If you hit triple sevens at the casino, you’ve won yourself a jackpot.

But not all jackpots are created equal.  Running enthusiast Michael Brooks is living out his own version of triple sevens.  In the next seven days, he will be running seven marathons in seven different cities at age 70.

Unlike a gambler running on luck, Brooks is running for a cause: to raise funds for Camp Sunshine, the only camp in our nation that provides year-round programs for  families that have children suffering from life threatening illnesses.

Over the last decade, running for charitable causes has been on the rise.  Most have heard of Race for the Cure and Relay for Life, two established races that raise funds for cancer research.   There are countless options if you are interested in running for a specific purpose, and you don’t have to be as ambitious as Michael Brooks.

Whether it’s you’re first 5K or you’re an avid runner that appreciates a challenging course, you should consider registering for Race Against Traffick.   It is one of the only races in Maryland that helps to raise awareness and funds for survivors of human trafficking.  Hosted by Baltimore’s  Araminta Freedom Initiative, this race also includes a 1K fun walk, which makes it the perfect event for the entire family.

One unique feature about this 5K is that each participant has the option of writing the name of an actual person on their forearm – a person who is either currently trafficked or who has recently been freed from that lifestyle.  This serves as a visual reminder of not just why they are running but who they are running for.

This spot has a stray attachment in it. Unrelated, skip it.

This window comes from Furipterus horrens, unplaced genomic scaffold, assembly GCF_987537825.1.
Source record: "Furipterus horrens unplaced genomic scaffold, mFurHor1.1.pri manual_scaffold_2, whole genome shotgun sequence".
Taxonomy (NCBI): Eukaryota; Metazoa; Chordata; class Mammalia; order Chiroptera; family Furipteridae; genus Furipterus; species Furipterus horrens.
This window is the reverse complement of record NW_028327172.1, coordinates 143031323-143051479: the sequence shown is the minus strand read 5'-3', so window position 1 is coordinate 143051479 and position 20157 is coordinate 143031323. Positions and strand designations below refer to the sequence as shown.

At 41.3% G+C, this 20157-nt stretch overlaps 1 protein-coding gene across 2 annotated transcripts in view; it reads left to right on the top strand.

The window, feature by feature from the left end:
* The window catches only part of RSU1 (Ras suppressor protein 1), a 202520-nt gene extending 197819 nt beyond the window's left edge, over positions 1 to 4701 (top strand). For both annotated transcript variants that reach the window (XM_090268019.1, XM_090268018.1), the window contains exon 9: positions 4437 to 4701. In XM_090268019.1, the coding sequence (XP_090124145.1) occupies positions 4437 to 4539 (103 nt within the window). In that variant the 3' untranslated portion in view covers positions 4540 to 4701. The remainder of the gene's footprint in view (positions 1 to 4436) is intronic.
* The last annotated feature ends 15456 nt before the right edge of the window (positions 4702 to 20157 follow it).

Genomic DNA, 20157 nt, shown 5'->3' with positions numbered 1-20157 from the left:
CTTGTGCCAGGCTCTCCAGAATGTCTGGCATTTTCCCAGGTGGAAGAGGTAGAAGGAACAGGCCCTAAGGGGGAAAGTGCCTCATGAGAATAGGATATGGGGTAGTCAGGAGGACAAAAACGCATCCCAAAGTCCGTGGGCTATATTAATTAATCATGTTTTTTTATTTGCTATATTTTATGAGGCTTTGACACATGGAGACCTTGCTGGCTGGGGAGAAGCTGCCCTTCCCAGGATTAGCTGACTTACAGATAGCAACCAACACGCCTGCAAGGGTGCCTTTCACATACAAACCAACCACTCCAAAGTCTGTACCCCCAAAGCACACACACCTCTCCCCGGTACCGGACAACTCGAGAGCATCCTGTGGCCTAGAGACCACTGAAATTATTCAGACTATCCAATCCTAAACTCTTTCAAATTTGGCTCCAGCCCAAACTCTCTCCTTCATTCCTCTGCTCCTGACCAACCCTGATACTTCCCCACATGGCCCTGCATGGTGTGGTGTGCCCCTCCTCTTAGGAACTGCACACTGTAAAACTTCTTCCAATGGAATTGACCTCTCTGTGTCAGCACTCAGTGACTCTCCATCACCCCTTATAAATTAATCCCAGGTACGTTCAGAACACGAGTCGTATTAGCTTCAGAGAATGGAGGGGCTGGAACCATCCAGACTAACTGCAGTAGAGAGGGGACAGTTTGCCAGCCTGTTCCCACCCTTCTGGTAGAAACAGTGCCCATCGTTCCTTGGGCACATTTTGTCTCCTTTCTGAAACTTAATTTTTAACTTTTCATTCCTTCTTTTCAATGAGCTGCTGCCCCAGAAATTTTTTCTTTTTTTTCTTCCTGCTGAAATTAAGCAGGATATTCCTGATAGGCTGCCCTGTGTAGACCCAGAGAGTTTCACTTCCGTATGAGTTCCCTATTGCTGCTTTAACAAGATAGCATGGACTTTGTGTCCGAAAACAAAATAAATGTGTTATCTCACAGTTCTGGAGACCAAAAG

Race participants show who they are running for in last year’s race. (Photo taken by Tracy Smith/TU student)

Participants in previous years have found this element personally moving.  Some choose to let the name slowly fade off of their arm over time, as opposed to immediately washing it off.  Seeing that name written on their arm can be a reminder of the soberness of this issue days after the race is over.  It also provides a natural yet interesting  opportunity to share and educate others about trafficking in our own city.

Proceeds from the race will once again support the work of Araminta Freedom Initiative locally, with a portion gifted for work overseas through Justice Ventures International.

While the race offers cash prizes and recognition for top finishers, the real reward will be knowing that a short time spent one morning will hopefully have a lasting impact on someone else’s life.


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